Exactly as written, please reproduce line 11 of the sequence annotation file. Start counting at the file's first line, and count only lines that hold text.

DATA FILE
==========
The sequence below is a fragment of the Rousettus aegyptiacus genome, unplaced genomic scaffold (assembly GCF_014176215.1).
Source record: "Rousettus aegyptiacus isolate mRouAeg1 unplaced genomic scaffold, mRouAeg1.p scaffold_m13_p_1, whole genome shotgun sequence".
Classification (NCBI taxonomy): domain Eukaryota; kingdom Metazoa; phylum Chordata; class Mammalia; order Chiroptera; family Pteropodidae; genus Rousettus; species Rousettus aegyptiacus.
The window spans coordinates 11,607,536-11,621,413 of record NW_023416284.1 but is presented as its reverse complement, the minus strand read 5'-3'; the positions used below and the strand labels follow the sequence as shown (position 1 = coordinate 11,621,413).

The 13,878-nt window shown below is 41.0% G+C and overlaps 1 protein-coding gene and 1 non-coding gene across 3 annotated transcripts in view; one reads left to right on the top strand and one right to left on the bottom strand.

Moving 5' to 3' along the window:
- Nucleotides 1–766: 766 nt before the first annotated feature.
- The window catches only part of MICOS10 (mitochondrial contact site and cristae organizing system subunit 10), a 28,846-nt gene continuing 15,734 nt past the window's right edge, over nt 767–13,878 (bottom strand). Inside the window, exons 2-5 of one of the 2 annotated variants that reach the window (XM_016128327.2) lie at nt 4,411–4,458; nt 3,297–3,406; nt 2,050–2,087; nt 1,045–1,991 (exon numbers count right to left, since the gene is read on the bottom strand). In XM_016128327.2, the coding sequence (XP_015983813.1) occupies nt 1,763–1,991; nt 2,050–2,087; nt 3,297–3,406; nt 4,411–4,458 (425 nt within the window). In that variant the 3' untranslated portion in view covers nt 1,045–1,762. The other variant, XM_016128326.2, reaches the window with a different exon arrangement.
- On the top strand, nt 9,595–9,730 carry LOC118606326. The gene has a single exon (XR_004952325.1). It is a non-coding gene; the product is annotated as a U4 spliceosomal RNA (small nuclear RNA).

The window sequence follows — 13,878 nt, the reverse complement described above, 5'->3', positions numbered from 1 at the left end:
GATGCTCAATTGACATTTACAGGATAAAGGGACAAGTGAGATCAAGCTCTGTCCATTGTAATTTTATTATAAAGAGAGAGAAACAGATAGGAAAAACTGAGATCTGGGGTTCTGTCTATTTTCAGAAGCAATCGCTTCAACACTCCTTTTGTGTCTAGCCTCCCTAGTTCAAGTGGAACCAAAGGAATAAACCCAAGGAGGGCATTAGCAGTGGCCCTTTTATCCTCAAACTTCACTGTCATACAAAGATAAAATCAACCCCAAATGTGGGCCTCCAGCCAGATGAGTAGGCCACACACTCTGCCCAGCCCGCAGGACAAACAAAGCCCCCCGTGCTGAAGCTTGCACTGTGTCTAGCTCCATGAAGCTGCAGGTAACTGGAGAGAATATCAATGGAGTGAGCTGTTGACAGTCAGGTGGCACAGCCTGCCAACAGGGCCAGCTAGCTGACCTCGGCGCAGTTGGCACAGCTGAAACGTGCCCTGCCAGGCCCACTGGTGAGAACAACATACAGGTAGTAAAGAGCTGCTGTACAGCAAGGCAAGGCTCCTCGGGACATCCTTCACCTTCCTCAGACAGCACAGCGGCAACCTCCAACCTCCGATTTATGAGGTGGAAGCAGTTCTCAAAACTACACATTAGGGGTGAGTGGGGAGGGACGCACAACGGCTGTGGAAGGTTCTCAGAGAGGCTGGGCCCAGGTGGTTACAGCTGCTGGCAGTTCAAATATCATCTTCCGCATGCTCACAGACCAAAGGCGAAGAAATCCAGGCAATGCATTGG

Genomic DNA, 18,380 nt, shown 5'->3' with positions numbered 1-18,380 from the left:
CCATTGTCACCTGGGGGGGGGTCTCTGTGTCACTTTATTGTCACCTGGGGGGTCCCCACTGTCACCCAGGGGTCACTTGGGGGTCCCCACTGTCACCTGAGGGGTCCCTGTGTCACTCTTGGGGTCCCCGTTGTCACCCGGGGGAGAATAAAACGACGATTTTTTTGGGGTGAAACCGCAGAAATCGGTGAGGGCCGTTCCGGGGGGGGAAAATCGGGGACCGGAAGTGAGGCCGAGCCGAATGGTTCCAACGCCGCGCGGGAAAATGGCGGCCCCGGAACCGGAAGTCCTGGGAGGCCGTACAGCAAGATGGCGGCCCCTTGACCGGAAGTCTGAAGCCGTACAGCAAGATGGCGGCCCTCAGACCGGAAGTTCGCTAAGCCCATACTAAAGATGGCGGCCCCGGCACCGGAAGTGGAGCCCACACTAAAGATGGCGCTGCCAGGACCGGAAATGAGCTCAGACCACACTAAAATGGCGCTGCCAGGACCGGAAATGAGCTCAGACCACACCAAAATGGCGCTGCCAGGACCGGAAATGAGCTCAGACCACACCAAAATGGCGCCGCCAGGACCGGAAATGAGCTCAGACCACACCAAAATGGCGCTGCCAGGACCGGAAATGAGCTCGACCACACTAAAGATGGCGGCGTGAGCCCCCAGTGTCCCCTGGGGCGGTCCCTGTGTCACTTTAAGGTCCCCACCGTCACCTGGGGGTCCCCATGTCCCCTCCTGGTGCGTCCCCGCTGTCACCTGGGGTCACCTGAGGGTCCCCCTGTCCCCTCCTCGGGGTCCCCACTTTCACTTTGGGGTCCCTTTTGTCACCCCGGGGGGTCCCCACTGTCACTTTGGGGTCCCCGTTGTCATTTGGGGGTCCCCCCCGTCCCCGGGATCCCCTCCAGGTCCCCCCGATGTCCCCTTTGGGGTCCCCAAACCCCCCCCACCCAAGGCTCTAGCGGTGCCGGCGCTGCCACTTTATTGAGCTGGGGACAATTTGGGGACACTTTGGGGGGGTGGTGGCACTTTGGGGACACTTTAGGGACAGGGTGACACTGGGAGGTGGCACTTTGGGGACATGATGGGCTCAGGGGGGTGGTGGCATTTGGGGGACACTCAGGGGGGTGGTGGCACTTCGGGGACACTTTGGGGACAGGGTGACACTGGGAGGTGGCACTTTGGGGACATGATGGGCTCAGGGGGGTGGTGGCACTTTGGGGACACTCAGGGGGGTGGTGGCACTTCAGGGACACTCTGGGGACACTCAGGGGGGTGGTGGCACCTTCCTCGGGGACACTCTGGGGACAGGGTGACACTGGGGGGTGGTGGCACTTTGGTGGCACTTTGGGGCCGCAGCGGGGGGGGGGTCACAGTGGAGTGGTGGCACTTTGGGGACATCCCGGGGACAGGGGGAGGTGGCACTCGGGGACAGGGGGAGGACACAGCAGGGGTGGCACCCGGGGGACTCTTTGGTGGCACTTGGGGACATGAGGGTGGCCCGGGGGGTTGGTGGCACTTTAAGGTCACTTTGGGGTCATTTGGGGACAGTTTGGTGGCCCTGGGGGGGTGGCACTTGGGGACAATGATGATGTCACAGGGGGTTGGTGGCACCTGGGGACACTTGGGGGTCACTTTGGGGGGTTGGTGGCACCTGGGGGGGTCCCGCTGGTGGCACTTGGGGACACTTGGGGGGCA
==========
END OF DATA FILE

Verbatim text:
GATGCTCAATTGACATTTACAGGATAAAGGGACAAGTGAGATCAAGCTCTGTCCATTGTAATTTTATTATAAAGAGAGAGAAACAGATAGGAAAAACTGAGATCTGGGGTTCTGTCTATTTTCAGAAGCAATCGCTTCAACACTCCTTTTGTGTCTAGCCTCCCTAGTTCAAGTGGAACCAAAGGAATAAACCCAAGGAGGGCATTAGCAGTGGCCCTTTTATCCTCAAACTTCACTGTCATACAAAGATAAAATCAACCCCAAATGTGGGCCTCCAGCCAGATGAGTAGGCCACACACTCTGCCCAGCCCGCAGGACAAACAAAGCCCCCCGTGCTGAAGCTTGCACTGTGTCTAGCTCCATGAAGCTGCAGGTAACTGGAGAGAATATCAATGGAGTGAGCTGTTGACAGTCAGGTGGCACAGCCTGCCAACAGGGCCAGCTAGCTGACCTCGGCGCAGTTGGCACAGCTGAAACGTGCCCTGCCAGGCCCACTGGTGAGAACAACATACAGGTAGTAAAGAGCTGCTGTACAGCAAGGCAAGGCTCCTCGGGACATCCTTCACCTTCCTCAGACAGCACAGCGGCAACCTCCAACCTCCGATTTATGAGGTGGAAGCAGTTCTCAAAACTACACATTAGGGGTGAGTGGGGAGGGACGCACAACGGCTGTGGAAGGTTCTCAGAGAGGCTGGGCCCAGGTGGTTACAGCTGCTGGCAGTTCAAATATCATCTTCCGCATGCTCACAGACCAAAGGCGAAGAAATCCAGGCAATGCATTGG